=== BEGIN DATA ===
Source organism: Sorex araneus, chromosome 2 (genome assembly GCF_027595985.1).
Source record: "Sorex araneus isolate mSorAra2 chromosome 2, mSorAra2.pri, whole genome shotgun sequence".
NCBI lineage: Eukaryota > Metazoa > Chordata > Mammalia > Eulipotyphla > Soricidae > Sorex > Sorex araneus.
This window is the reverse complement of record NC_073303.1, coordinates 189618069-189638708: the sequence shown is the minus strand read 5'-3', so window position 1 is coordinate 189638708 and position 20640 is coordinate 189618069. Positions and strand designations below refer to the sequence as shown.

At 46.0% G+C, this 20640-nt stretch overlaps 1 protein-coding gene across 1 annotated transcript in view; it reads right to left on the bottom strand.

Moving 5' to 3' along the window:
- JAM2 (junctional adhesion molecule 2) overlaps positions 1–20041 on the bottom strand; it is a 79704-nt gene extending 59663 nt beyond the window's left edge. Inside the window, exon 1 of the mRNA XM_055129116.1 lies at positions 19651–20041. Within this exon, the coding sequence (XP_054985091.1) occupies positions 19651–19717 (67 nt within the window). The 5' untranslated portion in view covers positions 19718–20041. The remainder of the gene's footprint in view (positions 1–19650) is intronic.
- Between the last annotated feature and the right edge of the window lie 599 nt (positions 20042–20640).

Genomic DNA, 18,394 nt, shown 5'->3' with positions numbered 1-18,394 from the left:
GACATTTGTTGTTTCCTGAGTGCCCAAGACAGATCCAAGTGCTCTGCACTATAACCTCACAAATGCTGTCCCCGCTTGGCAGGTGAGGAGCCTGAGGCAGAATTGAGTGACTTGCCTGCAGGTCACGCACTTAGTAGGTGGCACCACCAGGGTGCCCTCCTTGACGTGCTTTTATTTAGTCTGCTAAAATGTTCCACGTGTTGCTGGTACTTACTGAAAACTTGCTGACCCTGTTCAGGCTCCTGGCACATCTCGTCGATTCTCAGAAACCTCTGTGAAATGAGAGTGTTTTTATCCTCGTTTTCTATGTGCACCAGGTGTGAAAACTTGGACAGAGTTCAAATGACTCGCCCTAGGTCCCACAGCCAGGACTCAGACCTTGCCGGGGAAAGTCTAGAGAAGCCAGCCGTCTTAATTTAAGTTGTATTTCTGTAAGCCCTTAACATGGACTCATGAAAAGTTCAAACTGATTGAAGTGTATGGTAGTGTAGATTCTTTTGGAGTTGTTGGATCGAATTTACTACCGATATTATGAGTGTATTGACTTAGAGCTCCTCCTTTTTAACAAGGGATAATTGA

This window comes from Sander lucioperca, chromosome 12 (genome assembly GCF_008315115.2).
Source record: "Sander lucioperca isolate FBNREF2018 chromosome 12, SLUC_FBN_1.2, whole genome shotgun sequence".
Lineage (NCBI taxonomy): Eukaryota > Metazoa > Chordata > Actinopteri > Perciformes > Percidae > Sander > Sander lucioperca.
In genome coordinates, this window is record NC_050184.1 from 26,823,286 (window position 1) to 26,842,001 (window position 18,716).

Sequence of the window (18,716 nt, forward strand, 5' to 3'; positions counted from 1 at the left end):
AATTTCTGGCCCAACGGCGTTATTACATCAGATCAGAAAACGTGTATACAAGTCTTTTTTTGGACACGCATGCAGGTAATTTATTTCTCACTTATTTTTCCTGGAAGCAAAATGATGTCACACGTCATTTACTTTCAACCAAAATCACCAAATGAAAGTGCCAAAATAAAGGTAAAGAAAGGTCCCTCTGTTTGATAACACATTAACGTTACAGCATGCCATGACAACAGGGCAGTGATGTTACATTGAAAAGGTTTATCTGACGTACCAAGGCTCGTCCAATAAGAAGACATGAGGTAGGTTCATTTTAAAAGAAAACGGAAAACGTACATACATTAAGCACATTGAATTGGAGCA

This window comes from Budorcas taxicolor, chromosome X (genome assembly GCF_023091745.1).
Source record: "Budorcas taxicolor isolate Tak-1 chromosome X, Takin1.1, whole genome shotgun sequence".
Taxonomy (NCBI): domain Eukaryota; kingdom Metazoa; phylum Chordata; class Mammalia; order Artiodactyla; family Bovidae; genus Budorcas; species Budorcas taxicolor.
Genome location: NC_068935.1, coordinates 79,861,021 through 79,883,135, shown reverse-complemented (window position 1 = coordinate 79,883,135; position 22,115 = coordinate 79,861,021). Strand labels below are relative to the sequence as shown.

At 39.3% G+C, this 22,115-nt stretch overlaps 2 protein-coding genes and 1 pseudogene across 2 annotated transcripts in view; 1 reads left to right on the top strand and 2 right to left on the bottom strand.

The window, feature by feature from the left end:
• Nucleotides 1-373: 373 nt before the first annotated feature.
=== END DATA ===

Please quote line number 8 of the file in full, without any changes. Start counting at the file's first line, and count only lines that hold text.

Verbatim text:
- Between the last annotated feature and the right edge of the window lie 599 nt (positions 20042–20640).